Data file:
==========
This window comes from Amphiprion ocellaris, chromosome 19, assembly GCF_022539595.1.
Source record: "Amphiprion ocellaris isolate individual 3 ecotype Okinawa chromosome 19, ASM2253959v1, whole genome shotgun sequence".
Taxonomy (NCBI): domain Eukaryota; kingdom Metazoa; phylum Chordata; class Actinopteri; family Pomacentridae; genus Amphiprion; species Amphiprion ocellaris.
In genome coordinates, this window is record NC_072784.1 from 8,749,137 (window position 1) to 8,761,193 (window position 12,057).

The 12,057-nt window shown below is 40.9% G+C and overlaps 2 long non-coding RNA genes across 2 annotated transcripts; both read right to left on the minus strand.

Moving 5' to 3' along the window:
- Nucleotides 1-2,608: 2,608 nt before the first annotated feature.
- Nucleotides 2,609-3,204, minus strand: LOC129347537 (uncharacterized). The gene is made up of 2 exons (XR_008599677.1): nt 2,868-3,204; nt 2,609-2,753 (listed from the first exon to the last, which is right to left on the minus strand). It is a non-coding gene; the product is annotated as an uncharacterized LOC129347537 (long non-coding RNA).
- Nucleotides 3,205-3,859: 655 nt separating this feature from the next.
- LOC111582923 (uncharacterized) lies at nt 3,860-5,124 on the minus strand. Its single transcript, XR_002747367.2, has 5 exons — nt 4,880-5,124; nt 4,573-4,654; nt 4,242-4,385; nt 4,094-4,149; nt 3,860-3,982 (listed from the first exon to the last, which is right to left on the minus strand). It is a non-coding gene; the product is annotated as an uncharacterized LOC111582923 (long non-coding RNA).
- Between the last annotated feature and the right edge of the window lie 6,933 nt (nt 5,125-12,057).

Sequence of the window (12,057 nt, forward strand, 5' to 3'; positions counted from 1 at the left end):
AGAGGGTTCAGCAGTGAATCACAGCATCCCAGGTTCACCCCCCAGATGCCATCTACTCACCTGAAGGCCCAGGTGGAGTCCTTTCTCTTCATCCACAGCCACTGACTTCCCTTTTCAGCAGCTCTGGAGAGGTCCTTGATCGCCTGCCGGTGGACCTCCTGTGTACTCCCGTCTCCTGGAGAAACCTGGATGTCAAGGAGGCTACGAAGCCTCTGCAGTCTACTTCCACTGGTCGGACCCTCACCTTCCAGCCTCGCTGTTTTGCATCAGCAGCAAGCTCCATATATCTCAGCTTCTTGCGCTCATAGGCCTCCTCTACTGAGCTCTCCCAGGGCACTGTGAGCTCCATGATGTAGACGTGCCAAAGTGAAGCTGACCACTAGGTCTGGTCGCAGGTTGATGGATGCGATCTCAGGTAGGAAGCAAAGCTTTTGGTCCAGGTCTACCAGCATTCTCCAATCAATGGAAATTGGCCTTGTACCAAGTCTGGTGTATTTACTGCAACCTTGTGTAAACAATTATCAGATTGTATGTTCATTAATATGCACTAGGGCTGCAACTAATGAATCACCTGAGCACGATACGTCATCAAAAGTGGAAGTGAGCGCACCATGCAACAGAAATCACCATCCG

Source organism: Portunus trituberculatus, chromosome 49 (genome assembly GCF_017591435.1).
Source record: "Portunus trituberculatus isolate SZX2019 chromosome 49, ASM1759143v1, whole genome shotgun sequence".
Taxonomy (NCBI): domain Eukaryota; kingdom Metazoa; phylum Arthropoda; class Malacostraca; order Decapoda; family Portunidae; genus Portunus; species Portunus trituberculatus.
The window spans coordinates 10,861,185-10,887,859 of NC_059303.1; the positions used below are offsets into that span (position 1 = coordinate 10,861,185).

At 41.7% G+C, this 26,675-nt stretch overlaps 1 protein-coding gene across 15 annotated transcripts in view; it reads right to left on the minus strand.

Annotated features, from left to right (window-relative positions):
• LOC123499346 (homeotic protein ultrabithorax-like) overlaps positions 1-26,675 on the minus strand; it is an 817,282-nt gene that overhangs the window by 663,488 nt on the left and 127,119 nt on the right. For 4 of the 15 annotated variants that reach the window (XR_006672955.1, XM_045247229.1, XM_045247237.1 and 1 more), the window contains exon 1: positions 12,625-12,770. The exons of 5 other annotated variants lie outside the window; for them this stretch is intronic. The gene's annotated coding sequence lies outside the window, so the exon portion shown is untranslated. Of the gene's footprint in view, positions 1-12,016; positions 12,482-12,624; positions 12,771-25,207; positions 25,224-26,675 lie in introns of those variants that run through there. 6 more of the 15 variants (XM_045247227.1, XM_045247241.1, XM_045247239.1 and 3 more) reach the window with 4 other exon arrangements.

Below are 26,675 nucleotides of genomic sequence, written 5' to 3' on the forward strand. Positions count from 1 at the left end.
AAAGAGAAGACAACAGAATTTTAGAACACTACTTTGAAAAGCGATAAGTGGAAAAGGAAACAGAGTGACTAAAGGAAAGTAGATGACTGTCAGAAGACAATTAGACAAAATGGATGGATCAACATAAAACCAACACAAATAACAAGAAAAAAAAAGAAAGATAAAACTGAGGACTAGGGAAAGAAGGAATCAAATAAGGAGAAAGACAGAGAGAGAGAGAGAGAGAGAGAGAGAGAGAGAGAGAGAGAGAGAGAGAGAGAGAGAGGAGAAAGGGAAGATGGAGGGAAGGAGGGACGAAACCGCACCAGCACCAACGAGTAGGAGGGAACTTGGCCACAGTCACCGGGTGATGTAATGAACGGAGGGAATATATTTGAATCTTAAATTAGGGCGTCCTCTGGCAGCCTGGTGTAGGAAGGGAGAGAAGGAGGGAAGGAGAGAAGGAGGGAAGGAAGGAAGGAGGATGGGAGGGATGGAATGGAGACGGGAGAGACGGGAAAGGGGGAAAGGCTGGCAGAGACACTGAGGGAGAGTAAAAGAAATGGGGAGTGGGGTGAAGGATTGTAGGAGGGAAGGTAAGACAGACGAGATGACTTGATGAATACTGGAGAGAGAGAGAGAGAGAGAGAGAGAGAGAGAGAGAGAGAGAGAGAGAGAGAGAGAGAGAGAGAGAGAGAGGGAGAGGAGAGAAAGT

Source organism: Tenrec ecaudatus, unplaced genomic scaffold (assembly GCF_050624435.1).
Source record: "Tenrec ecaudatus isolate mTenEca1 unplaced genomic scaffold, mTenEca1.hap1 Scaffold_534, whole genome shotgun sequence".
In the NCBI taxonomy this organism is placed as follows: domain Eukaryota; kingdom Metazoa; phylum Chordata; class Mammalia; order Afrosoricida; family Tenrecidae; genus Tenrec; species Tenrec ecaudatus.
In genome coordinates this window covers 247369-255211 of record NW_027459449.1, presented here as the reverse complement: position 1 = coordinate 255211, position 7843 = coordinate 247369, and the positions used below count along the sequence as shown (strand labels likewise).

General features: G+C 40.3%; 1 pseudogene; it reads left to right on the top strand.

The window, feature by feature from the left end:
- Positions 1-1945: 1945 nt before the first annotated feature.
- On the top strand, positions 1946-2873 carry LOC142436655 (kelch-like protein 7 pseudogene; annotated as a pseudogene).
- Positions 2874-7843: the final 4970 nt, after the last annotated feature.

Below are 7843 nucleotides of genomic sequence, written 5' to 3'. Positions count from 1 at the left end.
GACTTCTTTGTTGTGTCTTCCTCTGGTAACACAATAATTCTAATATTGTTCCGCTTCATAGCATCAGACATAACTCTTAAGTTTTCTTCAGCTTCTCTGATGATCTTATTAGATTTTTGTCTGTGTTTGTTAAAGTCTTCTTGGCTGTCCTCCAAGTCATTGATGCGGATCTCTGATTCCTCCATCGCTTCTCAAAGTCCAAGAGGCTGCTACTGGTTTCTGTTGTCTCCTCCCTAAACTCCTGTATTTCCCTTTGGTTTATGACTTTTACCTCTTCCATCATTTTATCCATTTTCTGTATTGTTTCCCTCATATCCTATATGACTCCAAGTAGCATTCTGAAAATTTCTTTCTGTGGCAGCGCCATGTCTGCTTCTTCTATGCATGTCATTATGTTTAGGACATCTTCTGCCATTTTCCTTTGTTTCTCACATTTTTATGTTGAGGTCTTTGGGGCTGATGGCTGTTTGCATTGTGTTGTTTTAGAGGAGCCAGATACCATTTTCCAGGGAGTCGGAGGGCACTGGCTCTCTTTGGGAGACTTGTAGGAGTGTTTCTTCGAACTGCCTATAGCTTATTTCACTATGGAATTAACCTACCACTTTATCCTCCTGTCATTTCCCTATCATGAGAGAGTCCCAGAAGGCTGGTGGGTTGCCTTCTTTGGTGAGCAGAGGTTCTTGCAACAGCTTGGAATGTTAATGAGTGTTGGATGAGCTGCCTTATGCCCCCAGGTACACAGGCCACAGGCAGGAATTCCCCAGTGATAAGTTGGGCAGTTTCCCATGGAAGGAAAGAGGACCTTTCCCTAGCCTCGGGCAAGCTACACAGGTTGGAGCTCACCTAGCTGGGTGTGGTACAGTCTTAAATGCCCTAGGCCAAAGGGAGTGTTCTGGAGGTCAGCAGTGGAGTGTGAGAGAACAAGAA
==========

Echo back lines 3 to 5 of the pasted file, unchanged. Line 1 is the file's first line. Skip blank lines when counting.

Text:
Taxonomy (NCBI): domain Eukaryota; kingdom Metazoa; phylum Chordata; class Actinopteri; family Pomacentridae; genus Amphiprion; species Amphiprion ocellaris.
In genome coordinates, this window is record NC_072784.1 from 8,749,137 (window position 1) to 8,761,193 (window position 12,057).

The 12,057-nt window shown below is 40.9% G+C and overlaps 2 long non-coding RNA genes across 2 annotated transcripts; both read right to left on the minus strand.